Her brown hair was long and straight, just a little shorter than mine. “I don’t know anything about their ovens, but I do know that all the clocks in this room tell different times. Look, that one says 7:30, that one says ten o’clock, and I can’t even make out what that one behind the bar says. I guess that’s what they mean by bar time.”
“If you’d just spend $17 to fix your pocket watch, you wouldn’t have to wonder what time it is.”
“I’m saving my money, remember? The white house with the white picket fence, remember? Besides, you never remind me to bring it when we go to the mall.” I glanced again at the Dutch doors for the pizza. “At least my pocket watch is right twice a day. Think about that, Major English.”
“English major, Goofy. Or are you Pluto today? I suppose you picked up that line about the watch in Ann Landers?”
“I think so. You know, good writers borrow, great writers steal.”
“You better steal from somewhere else, Sweetie.” Her face lit up. “Here comes our pizza, move your glass,” she said as I moved my glass. The muscle-bound waiter set down the steaming goo, then walked away.
“He didn’t leave any plates,” she moaned, then tapped the crust with her clear short fingernails. “We could sure use a knife to cut it.” My drooling gave away my hunger. “Just wait a minute, Hon, you know it’s too hot to touch. Get the waiter to give us paper plates, we’ll eat like hicks.”
“He’s too big,” I said. “You tell him.”
“You’ve got to assert yourself,” she ordered.
The waiter was a few tables away. I looked him over. “As soon as I put on fifty pounds of muscle, then I’ll argue with him.” “You can just ask, you don’t have to argue.”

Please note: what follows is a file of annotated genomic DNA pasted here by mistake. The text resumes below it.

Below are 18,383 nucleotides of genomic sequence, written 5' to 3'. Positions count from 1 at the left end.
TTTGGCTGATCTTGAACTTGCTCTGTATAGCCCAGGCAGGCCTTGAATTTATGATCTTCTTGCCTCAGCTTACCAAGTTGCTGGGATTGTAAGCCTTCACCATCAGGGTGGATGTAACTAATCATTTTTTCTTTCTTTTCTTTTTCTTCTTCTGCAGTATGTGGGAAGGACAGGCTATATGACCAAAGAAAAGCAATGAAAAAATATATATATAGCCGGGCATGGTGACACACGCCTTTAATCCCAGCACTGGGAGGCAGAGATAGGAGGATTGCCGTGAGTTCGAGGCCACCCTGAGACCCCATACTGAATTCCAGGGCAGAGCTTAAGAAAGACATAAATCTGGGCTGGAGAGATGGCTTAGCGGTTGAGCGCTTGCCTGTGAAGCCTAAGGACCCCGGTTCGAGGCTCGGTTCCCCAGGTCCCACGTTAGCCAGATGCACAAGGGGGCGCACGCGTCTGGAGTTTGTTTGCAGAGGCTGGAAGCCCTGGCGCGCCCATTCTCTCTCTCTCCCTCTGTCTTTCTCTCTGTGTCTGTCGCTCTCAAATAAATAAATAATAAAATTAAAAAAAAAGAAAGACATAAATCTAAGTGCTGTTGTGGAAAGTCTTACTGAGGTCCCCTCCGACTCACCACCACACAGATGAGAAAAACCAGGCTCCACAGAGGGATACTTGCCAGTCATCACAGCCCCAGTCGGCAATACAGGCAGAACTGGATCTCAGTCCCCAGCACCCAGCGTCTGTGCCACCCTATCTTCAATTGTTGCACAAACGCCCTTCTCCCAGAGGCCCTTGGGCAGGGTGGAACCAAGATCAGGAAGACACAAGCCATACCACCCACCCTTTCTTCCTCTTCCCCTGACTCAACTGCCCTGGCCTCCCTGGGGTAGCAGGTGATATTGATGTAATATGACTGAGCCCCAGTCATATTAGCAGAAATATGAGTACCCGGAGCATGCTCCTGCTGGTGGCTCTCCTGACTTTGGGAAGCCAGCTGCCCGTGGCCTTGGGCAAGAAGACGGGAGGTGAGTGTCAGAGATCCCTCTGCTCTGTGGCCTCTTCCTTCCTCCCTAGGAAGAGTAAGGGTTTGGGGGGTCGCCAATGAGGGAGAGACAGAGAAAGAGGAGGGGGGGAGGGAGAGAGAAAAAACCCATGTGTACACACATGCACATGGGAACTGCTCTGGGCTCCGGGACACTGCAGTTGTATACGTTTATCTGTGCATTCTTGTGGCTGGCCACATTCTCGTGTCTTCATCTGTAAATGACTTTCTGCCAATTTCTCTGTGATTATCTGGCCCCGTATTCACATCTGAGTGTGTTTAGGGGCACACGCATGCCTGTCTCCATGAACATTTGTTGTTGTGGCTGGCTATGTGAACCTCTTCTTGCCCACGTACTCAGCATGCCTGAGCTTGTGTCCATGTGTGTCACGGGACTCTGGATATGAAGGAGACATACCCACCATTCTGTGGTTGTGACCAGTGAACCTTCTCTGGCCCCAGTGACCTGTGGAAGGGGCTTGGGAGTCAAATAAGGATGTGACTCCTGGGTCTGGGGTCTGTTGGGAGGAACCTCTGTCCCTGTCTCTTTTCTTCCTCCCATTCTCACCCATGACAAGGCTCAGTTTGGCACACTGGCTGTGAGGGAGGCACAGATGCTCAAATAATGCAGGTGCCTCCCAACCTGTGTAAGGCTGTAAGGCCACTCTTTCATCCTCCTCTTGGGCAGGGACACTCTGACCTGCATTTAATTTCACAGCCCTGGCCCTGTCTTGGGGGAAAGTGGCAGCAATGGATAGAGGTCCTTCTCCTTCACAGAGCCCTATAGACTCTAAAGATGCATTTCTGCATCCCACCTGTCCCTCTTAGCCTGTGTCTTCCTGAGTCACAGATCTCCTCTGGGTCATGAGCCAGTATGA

“All right, the next time he comes by, I’ll ask, but only if he’s smiling.”
We slid the hot, hot slices onto our paper plates a few minutes later. “You know,” she said, “you should write a poem about the Town Pub.”
Uh-huh, I nodded. The flesh on my fingertips melted as I tried to fold my slice onto the plate. “You mean, instead of writing creative stuff about the glories of chocolate flavored toothpaste, I could write about how flattered you feel when they proof you on their busy nights? You want me to write a poem about that?”
“No, write about the atmosphere, and their famous roast beef sandwiches.”
“Hmmmm, not a bad idea. I could stand in the parking lot and sell copies to people coming out. Then I could spend all the money on roast beef sandwiches with mayo on those soft, long, Italian rolls - just the way I like ‘em.”
Dollar signs and Town Pub delights paraded as in a vision. “I’ll even sign the books at no extra charge. What do you think about that?”
“Just marvelous, like you. Eat your pizza and shut up.”
“Shut up and eat? That’s impossible.” I took a bite and lost the feeling in the roof of my mouth.
impossible.” She agreed.
First published in The Independent Press of Bloomfield on September 16, 1976.
Reprinted in A Father's Place, an eclectic collection by Anthony Buccino
© 1976, 2023 Anthony Buccino
Essays, photography, military history, more
New Jersey author Anthony Buccino's stories of the 1960s, transit coverage and other writings earned four Society of Professional Journalists Excellence in Journalism awards.